Dr. Kenneth A. Dahlberg

Dr. Kenneth A. Dahlberg

Time at Western Michigan University 1966-2001

Kenneth A. Dahlberg was a graduate of Northwestern University (BA 1957), Stanford University (MA 1961), and the University of Colorado (PhD 1966). He joined the WMU Political Science faculty in 1966 as part of a powerhouse cohort hire. He served as director of the WMU Environmental Studies Program from 1998 until retirement in 2001. After retirement, he continued working in his areas of interest for many years, with his last paper completed in December of 2019. 

Dr. Dahlberg built a national and international reputation as a leading scholar in the fields of international relations and international environmental affairs, sustainable food and agricultural systems, natural resources, the conservation of biological diversity, healthy and sustainable food systems, and appropriate technologies. His book, Beyond the Green Revolution, was awarded the 1981 Harold and Margaret Sprout Award as the “best work dealing with international environmental issues.” He was elected a fellow of the AAAS in 1982. In 1991, he received the WMU Distinguished Faculty Scholar Award. 

Many organizations benefited from Dr. Dahlberg’s participation and steady leadership over the years, including the International Studies Association and the Agriculture, Food and Human Values Society (where he was elected president for the 1999-2000 term). Dr. Dahlberg was a Steering Committee member of ATTRA, an invited expert for the UN Center for Science and Technology for Development, a member of the UNESCO Man and Biosphere Program, and served on an advisory panel on appropriate technology for the Clinton Administration. Locally, he was involved with the Asylum Lake Preservation Association, Kalamazoo Fair Food Matters, the Michigan Land Trustees and MOFFA. He also served on Governor Granholm’s Michigan Climate Action Council.

On the personal side, Ken was born and raised in Denver, Colorado. Time spent each year at the summer cabin his father built in the mountains helped give him a strong appreciation of the environment. During high school he worked summers on his brother's farm, which gave him a solid grounding in small scale agriculture. He served in U.S. Army Intelligence for two years and was stationed in Wiesbaden and Heidelberg, Germany. Ken was a Fulbright scholar in Brussels, Belgium. He took research sabbaticals in England and Australia, and enjoyed traveling to many parts of the world. Playing handball twice a week with his colleagues was a favorite activity for more than 40 years.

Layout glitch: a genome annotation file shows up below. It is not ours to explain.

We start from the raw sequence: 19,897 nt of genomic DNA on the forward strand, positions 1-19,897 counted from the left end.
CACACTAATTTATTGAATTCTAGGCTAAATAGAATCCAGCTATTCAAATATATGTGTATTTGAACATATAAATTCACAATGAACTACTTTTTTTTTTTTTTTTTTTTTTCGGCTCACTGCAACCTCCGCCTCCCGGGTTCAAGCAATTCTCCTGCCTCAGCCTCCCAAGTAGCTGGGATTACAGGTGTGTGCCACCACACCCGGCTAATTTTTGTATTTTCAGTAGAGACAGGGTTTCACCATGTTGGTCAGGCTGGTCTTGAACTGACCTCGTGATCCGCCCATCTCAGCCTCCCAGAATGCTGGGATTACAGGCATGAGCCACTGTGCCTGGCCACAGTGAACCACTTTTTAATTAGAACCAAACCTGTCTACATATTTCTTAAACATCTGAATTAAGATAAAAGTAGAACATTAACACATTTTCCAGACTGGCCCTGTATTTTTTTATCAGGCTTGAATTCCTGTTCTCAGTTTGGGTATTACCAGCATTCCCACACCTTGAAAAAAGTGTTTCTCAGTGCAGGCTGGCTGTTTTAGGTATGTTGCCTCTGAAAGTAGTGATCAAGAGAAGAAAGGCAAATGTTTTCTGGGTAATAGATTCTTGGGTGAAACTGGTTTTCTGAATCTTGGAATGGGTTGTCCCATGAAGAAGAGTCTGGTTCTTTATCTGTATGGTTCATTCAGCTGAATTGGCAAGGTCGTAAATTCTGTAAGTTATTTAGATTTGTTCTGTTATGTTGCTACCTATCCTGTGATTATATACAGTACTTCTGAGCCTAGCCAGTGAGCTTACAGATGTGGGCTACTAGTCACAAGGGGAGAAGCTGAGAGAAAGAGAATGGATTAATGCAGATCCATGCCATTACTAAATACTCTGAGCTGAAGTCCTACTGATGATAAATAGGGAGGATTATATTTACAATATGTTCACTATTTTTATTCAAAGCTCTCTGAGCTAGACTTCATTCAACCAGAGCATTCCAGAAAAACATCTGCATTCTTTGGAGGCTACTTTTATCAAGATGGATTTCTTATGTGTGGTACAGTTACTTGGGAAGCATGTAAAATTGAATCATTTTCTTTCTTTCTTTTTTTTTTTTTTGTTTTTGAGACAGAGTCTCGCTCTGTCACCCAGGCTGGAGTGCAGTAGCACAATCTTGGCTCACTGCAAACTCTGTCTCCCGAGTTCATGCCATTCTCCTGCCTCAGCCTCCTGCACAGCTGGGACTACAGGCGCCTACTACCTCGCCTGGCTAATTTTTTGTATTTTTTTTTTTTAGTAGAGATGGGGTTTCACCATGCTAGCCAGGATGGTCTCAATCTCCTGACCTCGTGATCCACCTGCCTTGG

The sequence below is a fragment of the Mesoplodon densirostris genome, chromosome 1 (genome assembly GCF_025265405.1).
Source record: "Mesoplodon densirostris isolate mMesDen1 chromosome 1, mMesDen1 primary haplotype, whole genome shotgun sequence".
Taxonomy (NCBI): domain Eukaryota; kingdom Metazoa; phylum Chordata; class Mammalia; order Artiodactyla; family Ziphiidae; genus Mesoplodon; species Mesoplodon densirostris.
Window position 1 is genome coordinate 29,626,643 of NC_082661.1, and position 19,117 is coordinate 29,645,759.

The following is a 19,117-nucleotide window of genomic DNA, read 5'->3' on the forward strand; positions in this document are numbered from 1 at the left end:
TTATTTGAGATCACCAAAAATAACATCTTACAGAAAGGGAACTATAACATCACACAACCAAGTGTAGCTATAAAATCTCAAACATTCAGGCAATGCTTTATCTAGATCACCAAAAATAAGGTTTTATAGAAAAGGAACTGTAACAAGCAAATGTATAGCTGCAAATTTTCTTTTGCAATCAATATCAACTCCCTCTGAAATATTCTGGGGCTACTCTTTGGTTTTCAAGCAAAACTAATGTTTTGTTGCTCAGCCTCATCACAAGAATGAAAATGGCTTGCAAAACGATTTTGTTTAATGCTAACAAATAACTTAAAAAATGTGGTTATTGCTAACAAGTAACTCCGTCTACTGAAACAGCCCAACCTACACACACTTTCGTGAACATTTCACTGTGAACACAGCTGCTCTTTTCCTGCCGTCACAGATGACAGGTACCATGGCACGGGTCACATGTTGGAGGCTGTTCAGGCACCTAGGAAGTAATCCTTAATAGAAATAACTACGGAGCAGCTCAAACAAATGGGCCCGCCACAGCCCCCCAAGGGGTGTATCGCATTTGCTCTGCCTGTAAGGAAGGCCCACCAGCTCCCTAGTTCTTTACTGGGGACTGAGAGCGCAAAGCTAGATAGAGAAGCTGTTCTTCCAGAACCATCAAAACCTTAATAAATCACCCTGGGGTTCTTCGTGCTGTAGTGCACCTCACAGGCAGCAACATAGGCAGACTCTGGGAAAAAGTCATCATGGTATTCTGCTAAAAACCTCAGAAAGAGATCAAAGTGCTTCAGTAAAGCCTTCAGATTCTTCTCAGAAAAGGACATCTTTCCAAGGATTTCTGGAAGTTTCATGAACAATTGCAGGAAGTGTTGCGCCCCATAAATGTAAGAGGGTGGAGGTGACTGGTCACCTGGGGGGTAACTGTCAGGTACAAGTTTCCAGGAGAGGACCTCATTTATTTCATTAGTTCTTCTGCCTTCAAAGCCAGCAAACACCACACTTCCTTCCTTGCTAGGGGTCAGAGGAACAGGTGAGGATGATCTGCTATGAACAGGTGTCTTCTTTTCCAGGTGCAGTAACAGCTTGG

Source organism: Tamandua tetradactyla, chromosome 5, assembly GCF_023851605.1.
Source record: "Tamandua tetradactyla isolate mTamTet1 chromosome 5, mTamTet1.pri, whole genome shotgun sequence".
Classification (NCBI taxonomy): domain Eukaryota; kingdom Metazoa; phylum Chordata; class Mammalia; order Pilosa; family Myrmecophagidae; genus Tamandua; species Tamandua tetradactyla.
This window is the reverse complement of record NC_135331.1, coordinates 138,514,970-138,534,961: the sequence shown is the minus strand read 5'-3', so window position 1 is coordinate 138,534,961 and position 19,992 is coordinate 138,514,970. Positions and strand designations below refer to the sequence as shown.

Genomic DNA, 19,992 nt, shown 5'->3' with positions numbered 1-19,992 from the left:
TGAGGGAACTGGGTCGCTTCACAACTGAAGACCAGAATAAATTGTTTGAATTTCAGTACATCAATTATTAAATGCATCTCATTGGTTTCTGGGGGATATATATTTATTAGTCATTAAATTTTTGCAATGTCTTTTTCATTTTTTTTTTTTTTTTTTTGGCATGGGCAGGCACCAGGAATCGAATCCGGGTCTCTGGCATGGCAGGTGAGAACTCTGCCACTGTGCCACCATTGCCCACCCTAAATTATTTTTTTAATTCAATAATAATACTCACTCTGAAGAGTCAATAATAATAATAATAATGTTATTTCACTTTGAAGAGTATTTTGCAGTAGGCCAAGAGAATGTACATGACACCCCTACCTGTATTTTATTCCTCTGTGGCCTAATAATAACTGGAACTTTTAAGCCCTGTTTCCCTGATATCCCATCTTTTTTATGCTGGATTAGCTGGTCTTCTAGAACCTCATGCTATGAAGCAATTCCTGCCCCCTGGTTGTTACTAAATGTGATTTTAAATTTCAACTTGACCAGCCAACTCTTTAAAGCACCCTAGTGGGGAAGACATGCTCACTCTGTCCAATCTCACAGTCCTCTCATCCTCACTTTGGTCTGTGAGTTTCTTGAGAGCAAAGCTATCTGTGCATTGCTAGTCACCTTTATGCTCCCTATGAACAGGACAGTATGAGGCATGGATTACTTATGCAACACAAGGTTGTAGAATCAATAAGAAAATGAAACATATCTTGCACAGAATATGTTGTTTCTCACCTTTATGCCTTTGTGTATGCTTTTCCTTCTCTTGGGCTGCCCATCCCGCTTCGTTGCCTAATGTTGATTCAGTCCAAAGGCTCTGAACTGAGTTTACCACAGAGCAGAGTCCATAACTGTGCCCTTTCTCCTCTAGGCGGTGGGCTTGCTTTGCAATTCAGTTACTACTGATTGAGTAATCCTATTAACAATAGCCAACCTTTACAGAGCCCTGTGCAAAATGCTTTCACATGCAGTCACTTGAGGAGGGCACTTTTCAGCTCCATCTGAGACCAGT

Ken found the best in others and was inclusive of all. He enjoyed working with students and serving as a mentor. International students often shared holiday meals at his home. Ken treasured his friendships and loved his family and spending time with them. His two daughters, Kirsten and Birgit, have established this endowment in memory of their father’s commitment to teaching and mentoring students.

“Apart from being a very kind and decent person, Ken was also generous with his knowledge. As a professor he was accessible, friendly and very patient. His scholarship was invariably careful and compelling. We gleaned a lot of information from his coursework, papers and lectures. His class on global food and politics--apart from being sobering analysis and critique--was extraordinary. We are grateful that we had forty years frequently crossing paths and undertaking various projects with him. Ken was always principled and dedicated to serving the common good.”  - Mike Phillips, WMU Alumnus (1982) B.S. and Lisa Phillips, WMU Alumnus (1988) M.S.

“Ken was a kind, caring and generous mentor for many of us. I was not in one of his classes, but he was my teacher. He carried his class wherever he went. He was in Toronto and I later had the chance of co-editing a special issue of Agriculture and Human Values with him. I had a first hand chance to see his commitment to excellence, care for diversity, and respectful guidance of younger colleagues. I will remember him with great respect and admiration.”  - Mustafa Koc, Professor, Department of Sociology; Director, Centre for Studies in Food Security, Toronto Metropolitan University